In spring, the farmer's markets begin to bloom and a New Yorker's thoughts turn to eating vegetables. Vegetarian restaurants, sadly, may not be the most satisfying option. Most of them seem less interested in leafy greens than in mock meat, that unfortunate contrivance that succeeds only in reminding us of what we're missing. There are certain cuisines -- Indian in particular -- that lend themselves exquisitely to meatless meals. But in New York, delicious vegetables of all ethnicities can be had wherever a truly skilled chef is in residence, someone who values ingredients for what they are instead of what they aren't. We've selected our favorite places for a veggie fix, from an exalted temple of fine dining to an extremely unorthodox (kosher) pizzeria.
A full 25 percent of the menu at Café Boulud (20 East 76th Street; 772-2600) is devoted to le potager, or the vegetable garden -- proof that Daniel Boulud is as much gatherer as hunter. Unlike other restaurants of its caliber, Café Boulud doesn't offer a separate vegetarian tasting dinner and then make everyone at the table order it. Here, you can mix and match or go strictly veggie. And there are choices, which recently included a creamy curried-cauliflower purée flecked with Gala apples; a slivered-beet-and-goat-cheese salad slick with pistachio dressing; and cocotte, a casserole of artichokes and assorted tubers in a pungent, luxuriant sauce meant to be sopped up with focaccia. The meal's masterpiece was a dish that has heretofore been the province of meat-eaters only: an earthy, soul-satisfying cassoulet, with flavorful cannellini beans and root vegetables replacing the standard sausage-and-duck confit. With great ceremony, the waiter cracks the crispy parsley-and-garlic-infused bread-crumb crust to ladle out your portion, releasing steaming vapors redolent of sage and thyme. Finish with le potager's cooling pineapple soup or a black-currant-poached pear.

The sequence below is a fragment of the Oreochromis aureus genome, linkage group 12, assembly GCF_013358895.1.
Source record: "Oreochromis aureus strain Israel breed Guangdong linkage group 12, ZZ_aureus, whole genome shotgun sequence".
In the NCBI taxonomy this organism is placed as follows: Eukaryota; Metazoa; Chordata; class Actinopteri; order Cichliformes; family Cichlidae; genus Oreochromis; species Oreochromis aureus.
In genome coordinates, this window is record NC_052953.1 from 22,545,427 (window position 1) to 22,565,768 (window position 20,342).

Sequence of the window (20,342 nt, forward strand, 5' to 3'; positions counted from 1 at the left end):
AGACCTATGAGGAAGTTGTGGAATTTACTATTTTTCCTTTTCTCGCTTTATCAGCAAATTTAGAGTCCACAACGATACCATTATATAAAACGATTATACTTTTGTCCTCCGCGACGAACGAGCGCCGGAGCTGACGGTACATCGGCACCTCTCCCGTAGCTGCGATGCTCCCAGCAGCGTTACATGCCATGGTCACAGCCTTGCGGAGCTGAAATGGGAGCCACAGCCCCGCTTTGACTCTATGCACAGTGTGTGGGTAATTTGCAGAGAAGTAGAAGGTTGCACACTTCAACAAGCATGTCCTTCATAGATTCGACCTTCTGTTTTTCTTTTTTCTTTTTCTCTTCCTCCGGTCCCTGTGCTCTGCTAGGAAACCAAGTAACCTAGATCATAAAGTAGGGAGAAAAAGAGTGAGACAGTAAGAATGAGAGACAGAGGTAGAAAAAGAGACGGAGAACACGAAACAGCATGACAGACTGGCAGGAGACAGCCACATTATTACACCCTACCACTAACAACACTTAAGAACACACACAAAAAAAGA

Estiatorio Milos (125 West 55th Street; 245-7400) is a dramatic Greek seafood restaurant with soaring ceilings, cast-concrete walls, an open kitchen, and carefully positioned spotlights that cast theatrical beams down onto the elements that have made the place a success: raw fish and raw vegetables. Owner Costas Spiliadis applies the same exacting standards to both. They must be fresh, they must be flavorful, and they must be tampered with as little as possible. Like the pompano and the loup de mer, Milos's mostly organic vegetables are grilled and dressed as simply as possible with lemon juice, olive oil, and herbs. There's a freestanding salad station, where bowls of perfect vine-ripened tomatoes line up alongside deep-purple eggplants, crimson peppers, and smooth-skinned melons. It's easy to compose a dinner of vegetables here, where the art of the Greek appetizer is raised to a level far surpassing the spanakopita-and-dolmades norm. The first sign of greener pastures is the sprigs of fresh oregano the waiter snips into your olive oil. The next is the thick slices of perfectly toasted country bread you get in place of pita. Go easy on the dunking -- you'll need bread to scoop up the quartet of Greek spreads (trio, if you exclude the amazingly unfishy, caper-strewn taramasalata), far richer and smoother than any you've experienced. Feta cheese blended with jalapeño and red pepper (ktipiti), a garlicky tsatsiki, and a skordalia purée of almonds, garlic, and oil are addictive. As is the earthy fava purée and the Milos special, a small mound of tsatsiki buried beneath paper-thin, ethereally light fried zucchini and eggplant chips. The char-grilled red and yellow peppers are succulent, seasoned with capers and herbs. But don't overlook the pristine, flavorful salads, especially the sliced tomatoes beneath two wedges of salty feta and crunchy slivers of onion and peppers. The lavish fruit plate combines mangoes, pineapple, and Cavaillon melon. Or sample the hyperrich, tangy sweetness of thick homemade yogurt under a viscous layer of honey and raisins.